- Published 31/10/2017 It’s looking a lot like Christmas … at Bristol Zoo Gardens
Kukena is growing up fast and about to celebrate his fourth birthday.
Kukena was born on September 27th, 2011 to mum Salome and the troops’ silverback Jock.
Lynsey Bugg, assistant curator of mammals at Bristol Zoo, said: “Kukena is a lovely cheeky young male. He is full of character and enjoys playing with all members of our group, including the other females we have. Increasingly over the last year we have also seen him spending more and more time with ‘the boys’ – Jock and Kukena’s older brother Komale, who turns nine years old at the end of the year. He still shares a nest with mum Salome but he is becoming increasingly independent.”
Jock and Salome are genetically important gorillas because their genetic lines aren’t highly represented in the European breeding programme for this species and as a result so is their offspring.
Bristol Zoological Society has been involved in primate conservation since the late 1990s, supporting projects to prevent some of the most charismatic species from becoming extinct, such as The Dja Biosphere reserve, which is a class II protected area and world heritage site. Bristol Zoo has joined forces with the Living Earth Foundation to work closely with local communities to alleviate the pressure on this site of world importance.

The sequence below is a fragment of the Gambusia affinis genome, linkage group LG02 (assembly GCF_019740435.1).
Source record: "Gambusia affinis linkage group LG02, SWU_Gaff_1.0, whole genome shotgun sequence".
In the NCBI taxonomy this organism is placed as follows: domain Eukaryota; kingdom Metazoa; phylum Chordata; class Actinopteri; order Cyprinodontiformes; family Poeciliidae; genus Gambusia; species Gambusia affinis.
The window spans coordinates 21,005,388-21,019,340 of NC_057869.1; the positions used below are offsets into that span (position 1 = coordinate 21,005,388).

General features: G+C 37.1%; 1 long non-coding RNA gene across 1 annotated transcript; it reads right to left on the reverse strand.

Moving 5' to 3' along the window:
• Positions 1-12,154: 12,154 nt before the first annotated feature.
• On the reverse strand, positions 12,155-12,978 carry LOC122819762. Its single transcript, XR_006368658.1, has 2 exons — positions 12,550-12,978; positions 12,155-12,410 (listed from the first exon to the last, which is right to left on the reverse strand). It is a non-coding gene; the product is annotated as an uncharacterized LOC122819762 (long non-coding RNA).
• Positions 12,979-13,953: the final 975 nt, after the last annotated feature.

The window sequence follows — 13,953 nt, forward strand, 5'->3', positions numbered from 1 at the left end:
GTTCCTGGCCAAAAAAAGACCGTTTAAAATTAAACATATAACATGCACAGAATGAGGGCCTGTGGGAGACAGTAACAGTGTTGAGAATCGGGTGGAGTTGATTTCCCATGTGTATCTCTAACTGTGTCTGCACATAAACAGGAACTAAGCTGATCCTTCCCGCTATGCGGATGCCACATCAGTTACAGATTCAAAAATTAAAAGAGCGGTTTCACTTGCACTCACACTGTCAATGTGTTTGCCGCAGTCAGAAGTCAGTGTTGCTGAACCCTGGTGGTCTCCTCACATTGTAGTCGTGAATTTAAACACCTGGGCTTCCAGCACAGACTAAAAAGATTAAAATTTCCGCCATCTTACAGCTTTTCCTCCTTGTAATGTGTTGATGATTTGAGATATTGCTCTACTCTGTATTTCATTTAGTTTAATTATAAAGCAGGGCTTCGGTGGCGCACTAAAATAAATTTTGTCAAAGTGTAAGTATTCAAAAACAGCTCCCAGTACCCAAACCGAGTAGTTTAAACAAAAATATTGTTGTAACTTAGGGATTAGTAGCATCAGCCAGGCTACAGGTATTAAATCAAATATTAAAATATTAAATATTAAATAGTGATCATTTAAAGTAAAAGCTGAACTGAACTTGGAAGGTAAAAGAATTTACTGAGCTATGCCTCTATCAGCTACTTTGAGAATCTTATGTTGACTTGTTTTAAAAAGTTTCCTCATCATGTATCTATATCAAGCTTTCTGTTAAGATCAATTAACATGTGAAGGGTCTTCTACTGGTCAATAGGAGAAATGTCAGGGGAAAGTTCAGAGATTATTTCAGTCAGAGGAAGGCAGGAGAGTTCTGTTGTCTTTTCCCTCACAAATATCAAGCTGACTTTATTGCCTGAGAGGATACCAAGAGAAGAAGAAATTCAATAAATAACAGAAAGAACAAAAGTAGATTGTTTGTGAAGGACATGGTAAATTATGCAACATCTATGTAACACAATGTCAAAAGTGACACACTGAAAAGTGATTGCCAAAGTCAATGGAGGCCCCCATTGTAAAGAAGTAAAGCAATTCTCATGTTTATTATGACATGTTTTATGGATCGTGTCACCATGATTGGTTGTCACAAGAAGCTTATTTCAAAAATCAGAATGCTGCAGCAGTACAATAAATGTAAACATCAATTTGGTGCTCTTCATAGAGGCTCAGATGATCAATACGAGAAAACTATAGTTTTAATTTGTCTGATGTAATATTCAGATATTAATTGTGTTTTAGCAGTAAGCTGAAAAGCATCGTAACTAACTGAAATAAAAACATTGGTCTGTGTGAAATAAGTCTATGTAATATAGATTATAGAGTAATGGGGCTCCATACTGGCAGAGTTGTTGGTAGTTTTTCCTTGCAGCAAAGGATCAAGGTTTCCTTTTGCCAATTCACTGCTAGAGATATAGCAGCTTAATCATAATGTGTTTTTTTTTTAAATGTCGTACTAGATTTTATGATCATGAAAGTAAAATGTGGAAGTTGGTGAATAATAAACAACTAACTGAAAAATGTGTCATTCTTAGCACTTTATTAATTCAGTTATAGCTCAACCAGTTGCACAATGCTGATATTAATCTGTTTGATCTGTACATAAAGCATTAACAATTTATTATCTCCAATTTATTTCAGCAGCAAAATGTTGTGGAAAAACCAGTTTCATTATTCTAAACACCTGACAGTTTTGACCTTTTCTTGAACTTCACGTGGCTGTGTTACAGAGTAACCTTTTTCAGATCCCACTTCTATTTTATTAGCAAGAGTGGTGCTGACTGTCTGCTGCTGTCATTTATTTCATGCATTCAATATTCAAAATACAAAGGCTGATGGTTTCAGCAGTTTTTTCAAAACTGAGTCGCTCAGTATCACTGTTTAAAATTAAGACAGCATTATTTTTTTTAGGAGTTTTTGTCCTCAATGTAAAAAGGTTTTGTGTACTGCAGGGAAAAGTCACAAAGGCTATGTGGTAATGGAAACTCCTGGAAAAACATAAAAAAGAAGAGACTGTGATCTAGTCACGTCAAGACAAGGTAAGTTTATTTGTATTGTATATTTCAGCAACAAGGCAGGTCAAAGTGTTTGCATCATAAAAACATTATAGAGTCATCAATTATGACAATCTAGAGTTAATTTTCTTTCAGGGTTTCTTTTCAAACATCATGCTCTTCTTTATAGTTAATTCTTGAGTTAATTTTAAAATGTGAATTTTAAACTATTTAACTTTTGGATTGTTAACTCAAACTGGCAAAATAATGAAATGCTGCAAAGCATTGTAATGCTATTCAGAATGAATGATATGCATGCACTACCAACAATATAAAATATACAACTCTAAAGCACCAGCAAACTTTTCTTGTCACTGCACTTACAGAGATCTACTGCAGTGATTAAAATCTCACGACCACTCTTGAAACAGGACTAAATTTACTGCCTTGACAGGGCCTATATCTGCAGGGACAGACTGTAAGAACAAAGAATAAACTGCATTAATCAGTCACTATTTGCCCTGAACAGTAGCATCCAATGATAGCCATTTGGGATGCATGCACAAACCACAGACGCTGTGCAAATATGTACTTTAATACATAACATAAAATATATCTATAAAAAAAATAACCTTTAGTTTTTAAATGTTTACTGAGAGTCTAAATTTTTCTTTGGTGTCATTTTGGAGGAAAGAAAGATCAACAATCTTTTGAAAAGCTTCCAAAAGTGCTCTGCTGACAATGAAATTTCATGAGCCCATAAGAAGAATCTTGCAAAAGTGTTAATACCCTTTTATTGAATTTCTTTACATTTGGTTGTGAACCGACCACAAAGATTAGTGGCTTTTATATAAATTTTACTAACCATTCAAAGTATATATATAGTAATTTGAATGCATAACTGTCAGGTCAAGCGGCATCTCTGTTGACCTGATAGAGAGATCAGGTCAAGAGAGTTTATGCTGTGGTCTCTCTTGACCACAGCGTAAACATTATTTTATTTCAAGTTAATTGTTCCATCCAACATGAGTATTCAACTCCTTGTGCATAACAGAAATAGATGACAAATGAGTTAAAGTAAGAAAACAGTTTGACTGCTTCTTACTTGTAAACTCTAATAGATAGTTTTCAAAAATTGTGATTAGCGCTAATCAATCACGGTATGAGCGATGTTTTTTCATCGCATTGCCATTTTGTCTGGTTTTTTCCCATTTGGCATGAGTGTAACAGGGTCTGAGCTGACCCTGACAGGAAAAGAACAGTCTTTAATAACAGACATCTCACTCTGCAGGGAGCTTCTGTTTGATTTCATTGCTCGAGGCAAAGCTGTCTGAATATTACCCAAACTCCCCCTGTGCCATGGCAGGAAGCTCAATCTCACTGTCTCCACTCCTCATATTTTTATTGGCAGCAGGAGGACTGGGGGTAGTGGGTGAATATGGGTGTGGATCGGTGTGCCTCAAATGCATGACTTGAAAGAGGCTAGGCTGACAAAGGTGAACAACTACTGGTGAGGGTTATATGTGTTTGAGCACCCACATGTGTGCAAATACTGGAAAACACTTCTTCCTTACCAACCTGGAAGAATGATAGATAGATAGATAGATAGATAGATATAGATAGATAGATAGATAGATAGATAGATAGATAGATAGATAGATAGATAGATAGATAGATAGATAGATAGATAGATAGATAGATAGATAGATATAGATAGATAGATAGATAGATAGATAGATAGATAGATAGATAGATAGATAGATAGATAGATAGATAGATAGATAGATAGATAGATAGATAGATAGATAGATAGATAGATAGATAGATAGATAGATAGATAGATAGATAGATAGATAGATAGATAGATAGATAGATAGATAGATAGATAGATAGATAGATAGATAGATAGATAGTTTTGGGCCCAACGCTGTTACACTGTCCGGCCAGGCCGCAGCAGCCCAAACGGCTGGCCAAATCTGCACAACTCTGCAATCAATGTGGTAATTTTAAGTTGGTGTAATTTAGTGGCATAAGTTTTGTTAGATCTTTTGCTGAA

Alongside working with local communities Bristol Zoo also supports the largest gorilla sanctuary in Africa, which is home to around 17 young gorillas, 90 chimpanzees and over 150 monkeys.
In Cameroon gorillas and chimpanzees are hunted for their meat and their young are often taken and sold as pets, often only to end up abandoned or dying of starvation. Sanctuaries play a vital role in protecting and preserving this charismatic species by taking in orphaned chimps and gorillas, giving them medical attention and, most importantly, a safe home.
Bristol Zoo Gardens is a conservation and education charity and relies on the generous support of the public not only to fund its important work in the zoo, but also its vital conservation and research projects spanning five continents.
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